By Satu Lakio, Ph.D., Pharmaceutical Development Manager and Professor Niklas Sandler, Chief Technology Officer
It is an established fact that the failure rate of drugs entering Phase I trials is over 90%.1 This is a staggering figure, considering the huge expense and the many years of hard work across the drug discovery and development pipeline that lie behind every investigational drug. As healthcare systems around the world continue to be challenged to create more efficient and effective therapies, there is increasing interest in methods for improving this low success rate.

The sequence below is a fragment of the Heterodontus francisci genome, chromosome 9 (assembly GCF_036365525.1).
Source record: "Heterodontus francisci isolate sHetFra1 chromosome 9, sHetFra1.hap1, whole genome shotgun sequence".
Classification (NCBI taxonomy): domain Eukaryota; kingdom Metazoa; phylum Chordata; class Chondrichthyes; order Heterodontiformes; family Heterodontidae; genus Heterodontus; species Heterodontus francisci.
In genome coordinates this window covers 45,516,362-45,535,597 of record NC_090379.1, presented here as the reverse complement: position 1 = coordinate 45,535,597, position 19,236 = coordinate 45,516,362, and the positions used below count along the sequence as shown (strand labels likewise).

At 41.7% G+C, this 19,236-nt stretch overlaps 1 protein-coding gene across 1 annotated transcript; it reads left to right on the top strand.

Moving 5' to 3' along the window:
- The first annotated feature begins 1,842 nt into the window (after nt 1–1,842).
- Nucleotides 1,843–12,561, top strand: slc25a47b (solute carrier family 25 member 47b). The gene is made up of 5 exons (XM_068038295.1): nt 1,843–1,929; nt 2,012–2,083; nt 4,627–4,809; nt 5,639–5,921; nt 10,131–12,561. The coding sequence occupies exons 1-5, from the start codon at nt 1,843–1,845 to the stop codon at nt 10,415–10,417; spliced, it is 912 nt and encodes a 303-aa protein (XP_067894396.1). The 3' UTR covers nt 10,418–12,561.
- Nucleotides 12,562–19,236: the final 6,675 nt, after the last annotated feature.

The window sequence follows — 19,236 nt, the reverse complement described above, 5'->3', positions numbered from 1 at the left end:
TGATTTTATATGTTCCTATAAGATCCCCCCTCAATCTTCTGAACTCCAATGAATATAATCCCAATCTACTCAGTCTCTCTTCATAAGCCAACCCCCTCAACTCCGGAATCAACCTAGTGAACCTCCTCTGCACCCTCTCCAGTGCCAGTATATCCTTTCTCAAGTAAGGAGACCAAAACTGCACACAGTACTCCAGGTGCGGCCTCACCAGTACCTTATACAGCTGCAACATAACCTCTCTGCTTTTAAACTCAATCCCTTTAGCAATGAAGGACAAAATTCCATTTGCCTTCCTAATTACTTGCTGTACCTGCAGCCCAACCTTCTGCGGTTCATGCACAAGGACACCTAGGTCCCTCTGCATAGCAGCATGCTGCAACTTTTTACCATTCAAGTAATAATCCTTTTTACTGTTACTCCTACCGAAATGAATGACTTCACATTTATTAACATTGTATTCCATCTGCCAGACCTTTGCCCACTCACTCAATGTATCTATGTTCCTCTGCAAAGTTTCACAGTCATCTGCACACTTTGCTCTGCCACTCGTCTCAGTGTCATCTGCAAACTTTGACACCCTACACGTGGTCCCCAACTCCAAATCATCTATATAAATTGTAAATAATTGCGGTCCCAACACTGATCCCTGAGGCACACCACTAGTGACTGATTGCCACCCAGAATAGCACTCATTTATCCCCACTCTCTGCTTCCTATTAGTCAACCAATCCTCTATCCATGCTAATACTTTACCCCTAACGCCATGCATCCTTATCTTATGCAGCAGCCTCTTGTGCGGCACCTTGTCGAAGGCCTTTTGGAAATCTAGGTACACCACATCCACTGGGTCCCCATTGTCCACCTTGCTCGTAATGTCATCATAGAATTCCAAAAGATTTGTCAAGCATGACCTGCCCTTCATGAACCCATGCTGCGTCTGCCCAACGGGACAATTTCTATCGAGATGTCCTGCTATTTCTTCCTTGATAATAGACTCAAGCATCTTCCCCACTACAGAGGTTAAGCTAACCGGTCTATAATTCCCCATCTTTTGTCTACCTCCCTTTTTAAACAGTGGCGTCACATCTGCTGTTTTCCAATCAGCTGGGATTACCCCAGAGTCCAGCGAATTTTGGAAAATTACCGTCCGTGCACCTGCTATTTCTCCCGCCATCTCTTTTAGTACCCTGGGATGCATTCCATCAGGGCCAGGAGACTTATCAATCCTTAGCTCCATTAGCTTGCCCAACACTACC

A significant obstacle to the release of new medicines is the increasing complexity of drug molecules, which contributes to increased hydrophobicity and poorer water solubility. This is clear from the contrast between the solubility of drugs within the development pipeline and those that reach the market: 70–90% of pipeline drugs fall into the low solubility categories of the Biopharmaceutical Classification System (BCS). Meanwhile, fewer than 40% of drugs on the market fall under the same classification.2 With this in mind, it is apparent that technologies which can enhance drug solubility and bioavailability have great potential to improve efficiency within the drug development pipeline. Nanoparticle engineering – the process of shrinking down the size of drug particles – has emerged as a promising solution to this problem.